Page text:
Dr Matsui: So you should come and we should work together because that’s exactly what we should do and so right now what we have is we have a trial, we had done a trial previously with an antibody against CD19 from a company called MedImmune and the antibody is called MEDI-551 and we use that in patients where we had given them Revlimid and then we added the antibody to it and what we were measuring really was using our assays to see what happened to myeloma stem cells and in that study what we found is that patients initially after they were diagnosed a combination of Revlimid and Dexamethasone and they got that for two rounds and what we could see after two rounds in just about all the patients the number of myeloma stem cells started going up even though their M-proteins were going down and then we gave them three doses of this antibody and we could see those increasing numbers now starting to go down and compared to other studies we’ve done before that what we just gave people Revlimid and dexamethasone over a number of months we never ever saw those numbers really decreasing so we thought at the antibody had activity. We talked to the company for a long long time about doing some sort of follow up study. There was a lot of back and forth and what we decided in the end to do was to do something that I think is also surprising to a lot of people, we decided to do allogeneic stem cell transplants.
And after an allogeneic stem cell transplant then give people this antibody against CD19 and give it to them for a year so that trial actually just opened we’ve just enrolled our second patient and so what patients will do is if patients have high risk disease and they’ve been recently diagnosed or if patients have relapsed or have refractory disease, we will do an allogeneic transplant in them it’s one of these mini transplants where you get cells from a donor; one thing we found in our studies of transplantation here at Hopkins is that the age of your donor matters a lot so the younger the donor the better the outcome and that’s for leukemia, lymphoma, myeloma whatever and so what we do is the other thing we’ve done over the years is made it developed strategies so that you could use half matched instead of fully matched relatives so if you have a fully matched relative then that person is almost always going to be a sibling so if you are older unfortunately and you have myeloma then it’s likely that your sibling is going to be older as well so if we use half managed donors basically all of your kids can donate for you so if you take patients who are a little bit older and they have kids, those kids are typically younger and so what we do is we’ve been doing a lot of transplants where there are mini transplants these are all done as an outpatient, you get chemotherapy and then you get either blood stem cells or bone marrow stem cells from a child and then following that transplant our plan has been to about three or four months after that transplant is completed, to start people on this antibody.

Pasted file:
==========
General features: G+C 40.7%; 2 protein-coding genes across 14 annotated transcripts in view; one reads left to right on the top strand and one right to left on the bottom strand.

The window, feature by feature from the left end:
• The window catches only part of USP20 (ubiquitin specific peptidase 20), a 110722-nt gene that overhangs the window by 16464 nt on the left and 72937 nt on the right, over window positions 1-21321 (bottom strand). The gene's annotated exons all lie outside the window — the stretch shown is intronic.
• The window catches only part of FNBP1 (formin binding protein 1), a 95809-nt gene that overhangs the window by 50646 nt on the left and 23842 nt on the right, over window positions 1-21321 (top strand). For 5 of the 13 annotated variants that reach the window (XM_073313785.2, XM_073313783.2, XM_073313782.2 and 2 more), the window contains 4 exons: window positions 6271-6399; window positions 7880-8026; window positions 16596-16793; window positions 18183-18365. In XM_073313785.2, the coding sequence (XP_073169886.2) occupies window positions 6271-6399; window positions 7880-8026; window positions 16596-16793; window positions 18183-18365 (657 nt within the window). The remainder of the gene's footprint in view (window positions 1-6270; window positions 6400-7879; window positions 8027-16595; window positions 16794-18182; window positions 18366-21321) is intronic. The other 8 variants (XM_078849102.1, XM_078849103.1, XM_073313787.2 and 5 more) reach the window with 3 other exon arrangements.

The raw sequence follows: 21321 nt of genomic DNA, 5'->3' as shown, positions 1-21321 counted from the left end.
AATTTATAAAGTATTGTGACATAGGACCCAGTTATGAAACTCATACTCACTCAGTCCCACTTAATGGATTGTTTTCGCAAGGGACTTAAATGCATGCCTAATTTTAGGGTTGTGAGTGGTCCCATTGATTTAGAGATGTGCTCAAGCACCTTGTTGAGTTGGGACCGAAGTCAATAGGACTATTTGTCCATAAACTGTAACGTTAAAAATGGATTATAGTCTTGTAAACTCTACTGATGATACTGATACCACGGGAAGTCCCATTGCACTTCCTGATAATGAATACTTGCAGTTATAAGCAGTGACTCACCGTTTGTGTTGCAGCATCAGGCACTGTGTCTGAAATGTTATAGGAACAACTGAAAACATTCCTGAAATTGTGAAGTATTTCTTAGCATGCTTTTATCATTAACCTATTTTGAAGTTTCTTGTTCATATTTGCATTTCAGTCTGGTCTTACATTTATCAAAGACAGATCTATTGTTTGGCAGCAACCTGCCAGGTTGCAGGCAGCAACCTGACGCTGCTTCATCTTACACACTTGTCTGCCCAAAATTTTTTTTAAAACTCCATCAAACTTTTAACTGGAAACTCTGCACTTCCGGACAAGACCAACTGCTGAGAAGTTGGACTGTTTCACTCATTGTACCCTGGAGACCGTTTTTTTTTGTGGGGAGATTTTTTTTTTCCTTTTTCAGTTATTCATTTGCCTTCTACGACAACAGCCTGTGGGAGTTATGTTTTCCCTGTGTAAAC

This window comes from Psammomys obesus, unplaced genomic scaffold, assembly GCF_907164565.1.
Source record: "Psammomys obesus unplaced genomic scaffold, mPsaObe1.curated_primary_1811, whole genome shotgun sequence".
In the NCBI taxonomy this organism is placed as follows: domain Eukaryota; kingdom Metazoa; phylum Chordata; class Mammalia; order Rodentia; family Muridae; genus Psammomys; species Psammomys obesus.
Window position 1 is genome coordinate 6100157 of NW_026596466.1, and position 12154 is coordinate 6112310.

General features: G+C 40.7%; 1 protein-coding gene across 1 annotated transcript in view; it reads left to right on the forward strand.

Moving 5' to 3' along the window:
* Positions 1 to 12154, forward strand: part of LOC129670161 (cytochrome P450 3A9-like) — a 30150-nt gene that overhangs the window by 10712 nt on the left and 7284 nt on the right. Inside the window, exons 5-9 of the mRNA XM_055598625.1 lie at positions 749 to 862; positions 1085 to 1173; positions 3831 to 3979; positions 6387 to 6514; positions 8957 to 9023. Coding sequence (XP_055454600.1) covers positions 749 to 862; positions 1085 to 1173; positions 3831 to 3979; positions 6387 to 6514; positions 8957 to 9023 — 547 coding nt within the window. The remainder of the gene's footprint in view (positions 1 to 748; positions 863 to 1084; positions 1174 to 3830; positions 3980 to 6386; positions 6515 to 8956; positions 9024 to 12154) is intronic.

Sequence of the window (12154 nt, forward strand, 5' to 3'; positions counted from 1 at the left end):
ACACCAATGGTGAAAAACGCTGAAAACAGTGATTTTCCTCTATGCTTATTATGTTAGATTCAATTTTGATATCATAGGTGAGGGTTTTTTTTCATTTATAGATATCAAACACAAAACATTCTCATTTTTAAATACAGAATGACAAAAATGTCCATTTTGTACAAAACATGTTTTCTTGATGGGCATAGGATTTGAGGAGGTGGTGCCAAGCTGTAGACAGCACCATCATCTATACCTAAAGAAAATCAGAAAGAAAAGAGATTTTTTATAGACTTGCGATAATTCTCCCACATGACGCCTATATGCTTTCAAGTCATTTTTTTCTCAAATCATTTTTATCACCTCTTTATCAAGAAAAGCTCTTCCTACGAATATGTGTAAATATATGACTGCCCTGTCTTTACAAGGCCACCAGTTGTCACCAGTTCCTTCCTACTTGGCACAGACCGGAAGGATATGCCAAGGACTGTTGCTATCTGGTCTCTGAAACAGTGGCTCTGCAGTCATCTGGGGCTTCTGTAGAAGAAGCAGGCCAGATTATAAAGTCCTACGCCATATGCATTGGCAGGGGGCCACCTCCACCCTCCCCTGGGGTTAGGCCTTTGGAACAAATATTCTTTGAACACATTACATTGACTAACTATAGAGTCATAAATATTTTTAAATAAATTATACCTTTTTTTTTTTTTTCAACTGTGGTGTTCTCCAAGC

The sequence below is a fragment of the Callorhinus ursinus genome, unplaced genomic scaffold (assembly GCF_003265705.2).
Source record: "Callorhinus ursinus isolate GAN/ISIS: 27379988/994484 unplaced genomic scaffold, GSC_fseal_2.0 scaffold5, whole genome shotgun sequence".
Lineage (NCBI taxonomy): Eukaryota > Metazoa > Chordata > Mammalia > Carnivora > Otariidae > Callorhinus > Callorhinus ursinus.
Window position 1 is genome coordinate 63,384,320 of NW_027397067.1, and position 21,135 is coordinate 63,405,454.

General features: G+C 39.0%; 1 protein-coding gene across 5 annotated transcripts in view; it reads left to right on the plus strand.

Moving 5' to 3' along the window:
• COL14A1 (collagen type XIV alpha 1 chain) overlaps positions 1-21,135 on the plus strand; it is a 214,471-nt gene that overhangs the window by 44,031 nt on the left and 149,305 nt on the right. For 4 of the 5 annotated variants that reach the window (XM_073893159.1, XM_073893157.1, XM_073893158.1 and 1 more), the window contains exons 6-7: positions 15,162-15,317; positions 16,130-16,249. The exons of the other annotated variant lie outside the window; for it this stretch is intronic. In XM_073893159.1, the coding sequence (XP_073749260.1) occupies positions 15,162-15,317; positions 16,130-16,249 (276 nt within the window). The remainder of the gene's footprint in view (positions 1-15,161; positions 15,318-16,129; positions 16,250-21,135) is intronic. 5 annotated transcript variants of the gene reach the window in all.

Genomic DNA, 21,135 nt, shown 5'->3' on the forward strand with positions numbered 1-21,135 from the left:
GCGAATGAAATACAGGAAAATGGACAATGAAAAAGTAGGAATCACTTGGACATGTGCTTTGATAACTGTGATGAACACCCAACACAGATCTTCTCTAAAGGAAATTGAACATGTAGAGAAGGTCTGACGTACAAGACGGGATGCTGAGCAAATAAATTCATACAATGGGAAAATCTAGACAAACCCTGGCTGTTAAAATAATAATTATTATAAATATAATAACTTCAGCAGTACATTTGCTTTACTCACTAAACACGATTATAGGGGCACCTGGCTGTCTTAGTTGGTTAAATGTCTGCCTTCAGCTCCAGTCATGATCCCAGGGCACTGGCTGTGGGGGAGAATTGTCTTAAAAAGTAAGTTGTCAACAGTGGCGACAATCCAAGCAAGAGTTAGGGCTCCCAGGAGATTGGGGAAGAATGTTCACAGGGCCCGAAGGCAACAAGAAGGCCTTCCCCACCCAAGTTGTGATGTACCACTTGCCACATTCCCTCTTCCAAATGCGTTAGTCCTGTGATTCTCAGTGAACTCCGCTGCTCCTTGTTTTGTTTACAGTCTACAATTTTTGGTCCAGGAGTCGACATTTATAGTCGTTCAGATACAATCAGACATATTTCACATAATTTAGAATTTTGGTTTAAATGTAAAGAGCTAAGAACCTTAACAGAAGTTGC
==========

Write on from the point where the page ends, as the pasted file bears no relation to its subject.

So we have people now who are just now going through the transplant phase and they’re getting allogeneic transplants. We had on back at our state our study of allotransplant because it is a very controversial thing and we just published this about three months ago and so what we found is that up about. We had looked at about 40 patients at 39 patients, all the way going back to 2003 from 2003 to 2011, what we found in those patients were that about a quarter of them a little more than a quarter of them were still alive and didn’t have any relapse. So it doesn’t cure everyone but there’s a portion of pretty people we think are cured I think that the other is that one of the knocks against allogeneic transplantation is that it is really dangerous and so the danger comes from this complication called Graft versus host disease where your donors immune system starts to attack you and the way that we do the transplants here at Hopkins, the risk of getting very bad graft vs host disease is pretty minimal; like back in twenty years ago when I was actually a resident in Seattle and trained at the Fred Hutch we were doing allotransplants and there about at least a half to two thirds of individuals patients would get really bad graft vs host disease, bad enough that it could potentially kill them and in the way that we’ve modified things over the years in this group of patients from 2003 to 2011, patients who got serious graft vs host disease was in the single digits, it was like around 4%. Yes So I think we can make it safer, the relapse is still the major problem most of the patients relapse so that’s why we think if we build in this thing to target the stem cells using CD19 after an allotransplant our hopes are to prevent more, to try to reduce the relapse rate in more individuals, because we think we can safely get them through the transplant and we think that the very beneficial for people to have a new immune system and we’re trying to harness that by adding in this antibody to try to go after the stem cells so that’s a trial like I said we just opened about a month ago, we just enrolled our second patient.
Gary: Fantastic. Cindy we’ll need to move on so if you don’t mind we will move to Yelak.